Honey, I shrunk the Acadia. Those were my exact thoughts when I first saw the redesigned 2017 Acadia three-row family crossover from GMC. And I kept thinking that when I learned it was powered by a four-cylinder engine. Can this new model fill the shoes of its previous generation?
Yes…and no. Gone is some 700 pounds that designers and engineers shaved off the outgoing Acadia when arriving at the 2017 model, but also gone (in the base model) is two engine cylinders and cargo space at the rear. While the new Acadia’s fuel economy has risen I still do not wish to give up engine displacement when I may be hauling up to six or passengers. Why can’t automakers give us turbocharged fours in these family haulers? To be totally fair, though, GMC does offer a V-6 in the Acadia still. More on engines later.
The styling of the new Acadia does show us the new face of GMC and there are still three rows of seating available in the 2017. Seating configurations can be 2-3-2 or, as in our tester, 2-2-2 – an arrangement preferred by this reviewer and, more importantly, his wife (grandmother of three – no, four – no, how many grandkids are there now?). She does not necessarily like the third-row seats that bring the rear glass close to the heads of those rear seat occupants – and the 2017 Acadia is now one of those.
The 2017 Acadia is described as a contemporary crossover designed for families on the go. Bodylines are clean and somewhat sleeker, further separating it from the bulky Yukon frame-based sport ute and further splitting the showroom. Overall, the new Acadia is shorter and narrower, therefore making it more maneuverable. It feels lighter driving down the road while still offering very good balance and stance. On acceleration, there is a bit of grunt from the smaller engine as one would expect. And with only two adults and minimal cargo the base engine does provide adequate power and acceleration – not to mention the wonderful surprise of better-than-rated fuel economy on the highway.
The new base engine for the 2017 Acadia is a 2.5-liter inline four-cylinder with direct injection. It produces 193hp and 188 lb. ft. of torque and is mated to the Hydra-Matic 6T50 six-speed automatic transmission. The new Acadia is offered in front- or all-wheel drive and rides on choice of 18- or 20-inch wheels and tires. The EPA fuel economy rating for our FWD tester in SLT-1 trim was 21 mpg city and 26 mpg highway. During our testing we achieved 28 mpg on the highway and we were not trying to win any green driving awards. The V-6 engine available is 3.6-liters, rated at 310hp, and can still manage to tow up to 4,000 lbs.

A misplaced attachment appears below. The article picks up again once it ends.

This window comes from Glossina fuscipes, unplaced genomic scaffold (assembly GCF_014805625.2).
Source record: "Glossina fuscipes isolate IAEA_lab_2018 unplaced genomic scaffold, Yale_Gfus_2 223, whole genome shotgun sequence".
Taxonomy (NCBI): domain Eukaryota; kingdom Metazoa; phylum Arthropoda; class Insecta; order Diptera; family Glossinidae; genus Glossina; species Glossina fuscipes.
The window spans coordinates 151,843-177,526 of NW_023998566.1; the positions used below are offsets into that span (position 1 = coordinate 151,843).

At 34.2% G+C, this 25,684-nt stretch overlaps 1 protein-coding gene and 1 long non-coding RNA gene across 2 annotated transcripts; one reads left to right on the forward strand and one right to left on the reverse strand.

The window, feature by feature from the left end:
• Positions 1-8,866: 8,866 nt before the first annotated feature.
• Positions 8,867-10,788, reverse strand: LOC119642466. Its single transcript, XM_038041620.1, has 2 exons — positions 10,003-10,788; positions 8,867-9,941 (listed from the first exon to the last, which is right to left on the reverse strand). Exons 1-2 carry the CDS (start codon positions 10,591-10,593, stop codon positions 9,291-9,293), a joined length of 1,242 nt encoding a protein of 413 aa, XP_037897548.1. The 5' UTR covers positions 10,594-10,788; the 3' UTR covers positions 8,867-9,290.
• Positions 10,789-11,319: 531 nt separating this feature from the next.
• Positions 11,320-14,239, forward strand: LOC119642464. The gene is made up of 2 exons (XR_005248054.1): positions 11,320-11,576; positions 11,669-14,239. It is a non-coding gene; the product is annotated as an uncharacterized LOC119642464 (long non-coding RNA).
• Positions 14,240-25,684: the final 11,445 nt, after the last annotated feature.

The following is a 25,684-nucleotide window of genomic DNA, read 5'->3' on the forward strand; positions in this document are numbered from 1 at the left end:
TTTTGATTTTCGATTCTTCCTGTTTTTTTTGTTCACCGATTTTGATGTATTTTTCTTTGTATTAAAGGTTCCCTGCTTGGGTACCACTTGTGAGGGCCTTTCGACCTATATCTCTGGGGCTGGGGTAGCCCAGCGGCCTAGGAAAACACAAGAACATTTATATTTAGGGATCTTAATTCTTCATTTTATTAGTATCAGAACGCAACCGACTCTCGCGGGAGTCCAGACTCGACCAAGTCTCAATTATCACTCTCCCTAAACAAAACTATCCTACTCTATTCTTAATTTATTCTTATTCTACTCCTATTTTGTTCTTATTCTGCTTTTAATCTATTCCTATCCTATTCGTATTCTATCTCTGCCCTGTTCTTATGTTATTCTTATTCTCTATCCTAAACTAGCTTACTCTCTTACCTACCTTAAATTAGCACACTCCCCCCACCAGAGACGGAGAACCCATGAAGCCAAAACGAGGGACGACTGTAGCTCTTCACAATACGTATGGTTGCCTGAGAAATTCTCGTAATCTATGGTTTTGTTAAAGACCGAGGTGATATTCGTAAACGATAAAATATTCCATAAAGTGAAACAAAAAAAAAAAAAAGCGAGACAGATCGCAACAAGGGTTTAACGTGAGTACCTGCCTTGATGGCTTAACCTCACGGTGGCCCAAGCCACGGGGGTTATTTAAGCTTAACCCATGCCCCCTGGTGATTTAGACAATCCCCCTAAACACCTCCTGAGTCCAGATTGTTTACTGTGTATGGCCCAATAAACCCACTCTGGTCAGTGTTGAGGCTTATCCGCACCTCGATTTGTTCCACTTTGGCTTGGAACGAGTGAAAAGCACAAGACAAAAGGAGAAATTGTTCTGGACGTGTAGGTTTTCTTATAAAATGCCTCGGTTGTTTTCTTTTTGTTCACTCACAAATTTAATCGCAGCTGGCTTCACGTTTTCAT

There is a host of new technology in the new Acadia, perhaps foremost is the rear seat reminder, which alerted me to the possibility of the grandkids being in the back seat numerous times. The vehicle senses when access is made to the rear of the Acadia prior to one driving evolution. When the engine is shut off there is an audible and visual alert to remind the driver to check the rear of the vehicle for occupants. Also new this model year is front pedestrian braking, low-speed automatic braking, forward automatic braking, following distance indicator, Intellibeam automatic high-beam control, surround vision camera system, safety alert seat, forward collision alert, lane keep assist with lane departure warning, lane change alert with side blind zone alert, and front and rear parking assist.
Interior design has been updated as well and like the outgoing model there is ample leg- and headroom with the second-row seats featuring fore/aft sliding allowing for more space for those relegated to that third row. And while I would not wish to ride back there for very long, the third row will accommodate average-sized adults. With both second and third-row seating folded flat, Acadia offers 79 cubic feet of overall cargo space. There is a storage bin at the rear of the front center console where kids can store toys, etc. and all rows of seating offer USB charge ports for electronic devices.
All of GM’s latest infotainment technology is available in the 2017 Acadia including Teen Driver Report Card as well as 4G LTE WiFi hotspot and 8-inch color touchscreen with navigation and Intellilink featuring Apple CarPlay and Android Auto capability.
Thankfully, GMC shrunk the pricing for the 2017 GMC Acadia along with its size. The base Acadia begins at $29,995 (down from $31,900 last year) with trim levels offered in SL, SLE, SLT, All Terrain, and Denali. Our SLT-1 tester arrived with a final sticker of $40,515.
I had my misgivings when I first climbed behind the wheel of the 2017 GMC Acadia as I had no problems with the previous generation whatsoever. The downsizing places the new Acadia more in the middle between Terrain and Yukon now, so Acadia will stop cannibalizing sales from the mighty sport ute. And truth be told, this new Acadia is probably better for the masses especially in terms of maneuverability. It is very comfortable and as we found, the little four-banger is quite capable while also delivering better gas mileage. This is the new Acadia, whether we like it or not (and yes, we do like it).